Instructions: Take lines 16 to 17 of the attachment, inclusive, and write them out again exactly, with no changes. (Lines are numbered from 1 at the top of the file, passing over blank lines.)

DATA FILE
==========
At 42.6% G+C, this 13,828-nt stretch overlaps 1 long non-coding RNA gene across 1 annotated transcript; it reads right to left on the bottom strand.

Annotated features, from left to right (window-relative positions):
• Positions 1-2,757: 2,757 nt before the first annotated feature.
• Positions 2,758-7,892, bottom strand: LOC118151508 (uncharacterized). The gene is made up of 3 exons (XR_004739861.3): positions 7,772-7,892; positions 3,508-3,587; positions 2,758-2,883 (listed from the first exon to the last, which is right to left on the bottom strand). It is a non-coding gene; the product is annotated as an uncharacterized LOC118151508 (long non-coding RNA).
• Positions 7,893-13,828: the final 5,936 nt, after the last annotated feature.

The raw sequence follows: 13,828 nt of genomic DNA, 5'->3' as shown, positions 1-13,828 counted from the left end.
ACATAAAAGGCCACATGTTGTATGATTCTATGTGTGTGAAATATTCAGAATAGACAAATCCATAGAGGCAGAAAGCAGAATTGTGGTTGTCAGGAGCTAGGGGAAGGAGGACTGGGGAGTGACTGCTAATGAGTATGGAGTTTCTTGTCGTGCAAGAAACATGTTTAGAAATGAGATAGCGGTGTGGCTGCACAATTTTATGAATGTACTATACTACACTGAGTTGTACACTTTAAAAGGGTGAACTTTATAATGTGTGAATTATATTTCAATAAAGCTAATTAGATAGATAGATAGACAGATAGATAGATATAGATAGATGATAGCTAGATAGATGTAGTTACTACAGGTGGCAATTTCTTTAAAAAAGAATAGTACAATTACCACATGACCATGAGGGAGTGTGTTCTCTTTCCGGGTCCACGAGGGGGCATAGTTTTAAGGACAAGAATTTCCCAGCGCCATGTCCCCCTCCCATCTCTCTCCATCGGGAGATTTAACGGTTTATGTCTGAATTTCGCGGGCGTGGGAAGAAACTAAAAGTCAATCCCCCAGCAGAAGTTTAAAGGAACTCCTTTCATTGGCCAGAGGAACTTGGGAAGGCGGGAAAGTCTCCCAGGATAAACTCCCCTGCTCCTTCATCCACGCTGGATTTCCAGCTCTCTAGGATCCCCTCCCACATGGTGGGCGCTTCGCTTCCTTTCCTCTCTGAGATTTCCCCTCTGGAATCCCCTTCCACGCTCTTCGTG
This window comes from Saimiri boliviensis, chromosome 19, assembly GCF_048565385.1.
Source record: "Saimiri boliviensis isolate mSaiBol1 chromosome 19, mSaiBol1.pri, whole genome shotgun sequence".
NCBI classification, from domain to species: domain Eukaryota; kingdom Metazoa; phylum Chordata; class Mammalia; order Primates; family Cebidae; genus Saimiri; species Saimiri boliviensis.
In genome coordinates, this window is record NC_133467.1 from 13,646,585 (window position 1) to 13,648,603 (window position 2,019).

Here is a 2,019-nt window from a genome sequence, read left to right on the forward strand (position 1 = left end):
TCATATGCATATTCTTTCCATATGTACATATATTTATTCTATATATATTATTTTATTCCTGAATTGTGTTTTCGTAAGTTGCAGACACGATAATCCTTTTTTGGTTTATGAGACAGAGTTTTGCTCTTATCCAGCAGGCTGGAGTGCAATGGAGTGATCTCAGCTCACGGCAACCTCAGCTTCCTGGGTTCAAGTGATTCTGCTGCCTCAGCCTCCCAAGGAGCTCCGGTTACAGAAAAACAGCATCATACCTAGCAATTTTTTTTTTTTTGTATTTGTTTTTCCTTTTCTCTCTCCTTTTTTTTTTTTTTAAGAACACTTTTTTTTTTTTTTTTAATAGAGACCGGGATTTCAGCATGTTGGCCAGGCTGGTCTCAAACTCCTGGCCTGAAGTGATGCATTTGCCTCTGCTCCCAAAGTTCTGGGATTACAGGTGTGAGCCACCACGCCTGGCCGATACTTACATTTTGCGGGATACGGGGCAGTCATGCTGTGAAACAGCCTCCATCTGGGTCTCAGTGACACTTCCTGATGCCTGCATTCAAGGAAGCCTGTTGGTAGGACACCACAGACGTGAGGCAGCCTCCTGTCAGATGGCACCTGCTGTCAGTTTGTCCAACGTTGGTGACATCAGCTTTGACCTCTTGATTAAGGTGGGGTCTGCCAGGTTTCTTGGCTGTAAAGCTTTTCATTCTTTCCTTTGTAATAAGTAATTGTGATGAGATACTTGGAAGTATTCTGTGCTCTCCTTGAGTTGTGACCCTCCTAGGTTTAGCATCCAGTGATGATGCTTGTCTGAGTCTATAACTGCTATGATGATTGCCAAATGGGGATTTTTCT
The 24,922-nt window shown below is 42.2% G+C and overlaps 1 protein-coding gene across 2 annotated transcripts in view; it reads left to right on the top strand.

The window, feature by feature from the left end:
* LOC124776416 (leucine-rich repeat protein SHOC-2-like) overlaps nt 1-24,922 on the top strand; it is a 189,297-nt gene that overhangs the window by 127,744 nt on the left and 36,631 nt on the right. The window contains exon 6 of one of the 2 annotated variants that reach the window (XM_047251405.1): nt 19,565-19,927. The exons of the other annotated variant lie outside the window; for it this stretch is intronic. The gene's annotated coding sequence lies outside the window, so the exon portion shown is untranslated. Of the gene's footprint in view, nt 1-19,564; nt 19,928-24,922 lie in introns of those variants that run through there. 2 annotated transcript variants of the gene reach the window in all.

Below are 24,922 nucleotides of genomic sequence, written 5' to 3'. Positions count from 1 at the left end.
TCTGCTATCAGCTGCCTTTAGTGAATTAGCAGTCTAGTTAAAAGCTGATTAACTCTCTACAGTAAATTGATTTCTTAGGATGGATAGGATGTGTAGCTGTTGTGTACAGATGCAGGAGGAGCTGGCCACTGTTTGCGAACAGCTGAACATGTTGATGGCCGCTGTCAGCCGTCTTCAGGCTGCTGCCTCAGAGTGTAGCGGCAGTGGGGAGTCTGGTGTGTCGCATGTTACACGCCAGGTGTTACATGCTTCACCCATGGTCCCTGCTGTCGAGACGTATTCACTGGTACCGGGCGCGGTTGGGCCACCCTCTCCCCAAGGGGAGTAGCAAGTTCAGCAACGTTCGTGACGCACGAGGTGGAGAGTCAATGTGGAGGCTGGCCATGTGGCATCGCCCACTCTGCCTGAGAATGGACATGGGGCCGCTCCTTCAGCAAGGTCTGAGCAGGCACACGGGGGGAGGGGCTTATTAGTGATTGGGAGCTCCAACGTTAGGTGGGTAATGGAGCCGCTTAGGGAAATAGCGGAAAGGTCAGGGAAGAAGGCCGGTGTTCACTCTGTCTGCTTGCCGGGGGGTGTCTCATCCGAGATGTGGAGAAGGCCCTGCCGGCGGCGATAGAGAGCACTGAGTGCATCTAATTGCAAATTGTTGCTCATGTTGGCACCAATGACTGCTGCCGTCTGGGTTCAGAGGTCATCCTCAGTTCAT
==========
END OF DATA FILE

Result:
* LOC124776416 (leucine-rich repeat protein SHOC-2-like) overlaps nt 1-24,922 on the top strand; it is a 189,297-nt gene that overhangs the window by 127,744 nt on the left and 36,631 nt on the right. The window contains exon 6 of one of the 2 annotated variants that reach the window (XM_047251405.1): nt 19,565-19,927. The exons of the other annotated variant lie outside the window; for it this stretch is intronic. The gene's annotated coding sequence lies outside the window, so the exon portion shown is untranslated. Of the gene's footprint in view, nt 1-19,564; nt 19,928-24,922 lie in introns of those variants that run through there. 2 annotated transcript variants of the gene reach the window in all.

Below are 24,922 nucleotides of genomic sequence, written 5' to 3'. Positions count from 1 at the left end.